Out of the Loop: Lego memorial, Disney Shanghai and no Nick park



By Andy Guinigundo

Mini Vietnam Memorial for Veterans Day

vietnam3Carlsbad, Calif. – While many attractions around the U.S. have ongoing specials for military and sometimes family, I haven’t personally heard of too many Veterans Day events that are taking place in the parks. Well, Legoland is honoring veterans by dedicating a Vietnam War Memorial Lego model on Veterans Day. I have sometimes implied that it is “easy” for Legoland to build new displays for current events. Perhaps that downplays the time and artistry involved. Let examine some of the stats for this display:

• Six Lego model builders were utilized.
• Sixty hours to create the model.
• The display is 10 feet long.
• More than 2,000 Lego bricks were used.
• The model’s orientation is true to life – one wall faces the Washington Monument and the other the Lincoln Memorial. These monument models are in place now in “mini” Washington D.C.
• “Flat-faced” bricks were used instead of traditional Lego brick to give the illusion of writing.

The original memorial was dedicated on Nov. 13, 1982. It was picked among more than 1,400 designs. It was designed by then Yale architecture student Maya Ying Lin who hails from Athens, Ohio. The wall was specifically designed to memorialize those who lost their lives in the war or are officially unaccounted for without making a commentary on the controversial war itself. There are 58,261 names inscribed on the wall. The National Park Service that maintains the grounds collects nonperishable items that are left at the wall daily, catalogs and stores the items.

The mini Vietnam Memorial joins the Lincoln Memorial, Washington Monument, and the Iwo Jima Memorial along with other Washington D.C. landmarks in the Miniland USA area of Legoland.

Disney one step closer in Shanghai

Shanghai, China – In the April/May issue of “Orlando Attractions Magazine”, I reported that Han Zheng, the mayor of Shanghai had held a press conference in January in which he stated that Shanghai and Disney had come to an agreement on the “major issues” involving a Disney park coming to Shanghai. This announcement came after several years of rumor and failed negotiations. Here we are almost a year later finally receiving further word. The velocity of the negotiations has been slow motion glacial, but here are the latest details:

Disney submitted a Project Application Report (PAR) to build a Disney theme park in the Pudong district of Shanghai. Disney reported last week that authorities in the central government of China have approved this application. This approval now allows for yet another “final” set of negotiations to be completed between Disney and their Shanghai partners. Disney states that development and planning can begin on a Magic Kingdom-style park after this agreement has been reached.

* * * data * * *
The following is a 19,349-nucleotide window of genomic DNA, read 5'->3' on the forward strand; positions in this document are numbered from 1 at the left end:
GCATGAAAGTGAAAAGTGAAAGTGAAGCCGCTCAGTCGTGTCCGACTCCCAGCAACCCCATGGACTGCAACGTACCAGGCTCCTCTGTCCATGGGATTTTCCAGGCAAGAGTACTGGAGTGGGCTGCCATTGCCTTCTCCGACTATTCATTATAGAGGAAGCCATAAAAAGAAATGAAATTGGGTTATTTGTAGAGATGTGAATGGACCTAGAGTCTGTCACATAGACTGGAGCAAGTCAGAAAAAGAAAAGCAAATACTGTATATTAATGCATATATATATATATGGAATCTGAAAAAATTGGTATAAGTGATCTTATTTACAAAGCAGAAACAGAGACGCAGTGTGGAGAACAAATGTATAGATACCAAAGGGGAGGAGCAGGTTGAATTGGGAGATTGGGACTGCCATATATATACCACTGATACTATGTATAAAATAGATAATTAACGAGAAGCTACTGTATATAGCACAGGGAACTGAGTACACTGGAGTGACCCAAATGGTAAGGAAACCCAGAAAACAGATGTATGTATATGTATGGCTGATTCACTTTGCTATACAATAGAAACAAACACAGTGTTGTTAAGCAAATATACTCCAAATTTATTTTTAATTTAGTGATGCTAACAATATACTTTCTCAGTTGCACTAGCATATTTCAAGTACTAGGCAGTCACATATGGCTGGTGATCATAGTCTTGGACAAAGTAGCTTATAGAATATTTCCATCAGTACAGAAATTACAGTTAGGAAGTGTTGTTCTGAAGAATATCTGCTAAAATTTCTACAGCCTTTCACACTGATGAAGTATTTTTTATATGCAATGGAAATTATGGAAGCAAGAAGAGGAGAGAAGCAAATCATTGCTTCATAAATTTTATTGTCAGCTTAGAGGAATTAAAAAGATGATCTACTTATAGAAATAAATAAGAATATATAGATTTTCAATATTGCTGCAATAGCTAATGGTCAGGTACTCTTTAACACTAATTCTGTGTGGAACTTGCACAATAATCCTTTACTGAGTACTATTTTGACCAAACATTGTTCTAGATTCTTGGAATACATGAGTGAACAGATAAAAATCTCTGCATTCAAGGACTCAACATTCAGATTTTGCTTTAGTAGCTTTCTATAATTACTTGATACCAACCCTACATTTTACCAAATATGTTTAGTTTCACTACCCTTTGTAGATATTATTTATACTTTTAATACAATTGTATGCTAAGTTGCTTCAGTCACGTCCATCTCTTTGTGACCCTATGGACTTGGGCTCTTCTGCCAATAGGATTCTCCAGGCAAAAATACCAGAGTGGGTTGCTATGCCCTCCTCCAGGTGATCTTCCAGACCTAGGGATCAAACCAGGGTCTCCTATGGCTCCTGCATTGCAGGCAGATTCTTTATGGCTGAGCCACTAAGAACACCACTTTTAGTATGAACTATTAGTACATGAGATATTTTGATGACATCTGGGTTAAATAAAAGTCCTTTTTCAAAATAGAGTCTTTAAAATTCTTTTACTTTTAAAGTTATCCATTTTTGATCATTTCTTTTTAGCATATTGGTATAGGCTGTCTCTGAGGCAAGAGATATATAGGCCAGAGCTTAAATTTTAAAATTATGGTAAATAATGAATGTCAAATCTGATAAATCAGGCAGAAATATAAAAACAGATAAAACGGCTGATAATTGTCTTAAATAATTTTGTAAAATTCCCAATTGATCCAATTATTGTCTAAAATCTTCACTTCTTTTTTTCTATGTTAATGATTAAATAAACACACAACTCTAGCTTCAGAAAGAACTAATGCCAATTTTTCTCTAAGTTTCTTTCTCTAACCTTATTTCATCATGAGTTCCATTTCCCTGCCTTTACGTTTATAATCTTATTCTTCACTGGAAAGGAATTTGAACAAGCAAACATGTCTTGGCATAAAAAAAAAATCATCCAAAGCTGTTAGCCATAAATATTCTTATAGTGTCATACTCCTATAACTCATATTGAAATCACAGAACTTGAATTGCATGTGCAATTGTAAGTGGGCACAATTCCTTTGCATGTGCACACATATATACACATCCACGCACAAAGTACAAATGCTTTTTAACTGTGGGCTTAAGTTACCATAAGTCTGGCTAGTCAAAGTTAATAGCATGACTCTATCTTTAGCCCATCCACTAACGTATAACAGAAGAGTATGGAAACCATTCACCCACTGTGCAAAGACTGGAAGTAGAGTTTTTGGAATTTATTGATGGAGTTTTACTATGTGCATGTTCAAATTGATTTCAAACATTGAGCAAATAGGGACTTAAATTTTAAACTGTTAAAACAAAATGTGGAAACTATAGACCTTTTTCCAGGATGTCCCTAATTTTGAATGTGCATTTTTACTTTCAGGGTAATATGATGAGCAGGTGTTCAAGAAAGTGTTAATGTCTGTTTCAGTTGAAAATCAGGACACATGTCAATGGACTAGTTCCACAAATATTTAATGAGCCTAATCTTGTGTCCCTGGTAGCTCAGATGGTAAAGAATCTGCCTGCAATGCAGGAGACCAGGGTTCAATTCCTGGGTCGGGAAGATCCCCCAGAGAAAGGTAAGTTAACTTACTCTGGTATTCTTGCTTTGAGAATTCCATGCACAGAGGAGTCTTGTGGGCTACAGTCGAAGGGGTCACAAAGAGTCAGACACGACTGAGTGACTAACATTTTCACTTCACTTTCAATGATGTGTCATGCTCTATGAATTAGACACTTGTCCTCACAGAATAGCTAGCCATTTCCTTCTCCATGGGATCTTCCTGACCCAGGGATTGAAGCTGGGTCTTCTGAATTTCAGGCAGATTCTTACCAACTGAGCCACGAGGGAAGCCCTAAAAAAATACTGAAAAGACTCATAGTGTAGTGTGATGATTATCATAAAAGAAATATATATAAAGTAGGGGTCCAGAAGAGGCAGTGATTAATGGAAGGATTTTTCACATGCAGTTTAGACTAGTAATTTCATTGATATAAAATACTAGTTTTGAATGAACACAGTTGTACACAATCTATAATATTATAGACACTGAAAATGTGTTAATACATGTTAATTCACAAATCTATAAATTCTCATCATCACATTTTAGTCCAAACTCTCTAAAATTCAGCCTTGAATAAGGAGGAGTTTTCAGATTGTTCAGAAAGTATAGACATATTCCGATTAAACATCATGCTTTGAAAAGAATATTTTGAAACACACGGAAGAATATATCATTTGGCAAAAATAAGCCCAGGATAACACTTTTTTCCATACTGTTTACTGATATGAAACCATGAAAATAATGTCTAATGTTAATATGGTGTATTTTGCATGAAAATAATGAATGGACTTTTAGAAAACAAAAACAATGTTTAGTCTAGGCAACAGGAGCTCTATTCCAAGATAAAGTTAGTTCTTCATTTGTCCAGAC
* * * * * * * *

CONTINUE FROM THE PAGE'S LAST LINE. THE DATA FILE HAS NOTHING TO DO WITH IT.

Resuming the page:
This park would be the third Asian Disney resort following the Tokyo Disney Resort that includes Tokyo Disneyland and Tokyo DisneySea, and Hong Kong Disneyland. The Hong Kong park is in the process of a major expansion itself.

No Nick Park

img_1184New Orleans, La. – It wasn’t too long ago that I posted in this very column that Nickelodeon, Southern star Amusements and the city of New Orleans had come to an agreement to open the first stand-alone outdoor Nick theme park on the site of the old Six Flags New Orleans.

The Six Flags park had been under water post-Hurricane Katrina and had simply not reopened. Southern Star Amusement had been the driving force behind the opening of an amusement attraction on this site since a few years after the storm. It had previously resigned to the fact that there simply was not enough interest and capital. They posted a press release on their Web site stating that they would keep the door open in the future if a suitable partner and renewed interest arose, but at that time, they were ending their quest.

Along came Nickelodeon. In August, Nickelodeon agreed to lend their brand to the new/refurbished park. Apparently no local public funds were to be used. It was to be a combination of government bonds and Southern Star’s money. Somewhere along the line, Southern Star dropped the ball.

It was announced in late October that Southern Star had failed to meet an investment deadline. They were supposed to have deposited $500,000 in “good faith funds” in an escrow account by late October but simply did not. The good faith funds would have allowed them access to $100 million in government bonds. Nickelodeon, feeling the ship beginning to sink, jumped off before they got wet. They ended their licensing deal with Southern Star early this week.

I wish the city of New Orleans continued growth and recovery. This is certainly a setback. I believe everyone deserves theme park fun within a gas tank’s distance. Unfortunately, although it seems Southern Star had big ambitions and good intentions, they never really had the funds to back up the dream. As for Nickelodeon, who knows where they will turn next? They were nicely placed in kids areas in several Cedar Fair parks, but no more. It seems unfortunately but there are no winners here.

Andy Guinigundo is the author of the Out of The Loop column in “Orlando Attractions Magazine”. Out of the Loop keeps you up-to-date with attraction news outside of Central Florida. Andy lives in Cincinnati, Ohio with his wife and three daughters. He grew up frequenting theme parks around Ohio and making trips to Orlando with his family. While for most of the year, he’s out of the Orlando loop, he tries to visit Florida at least once a year.


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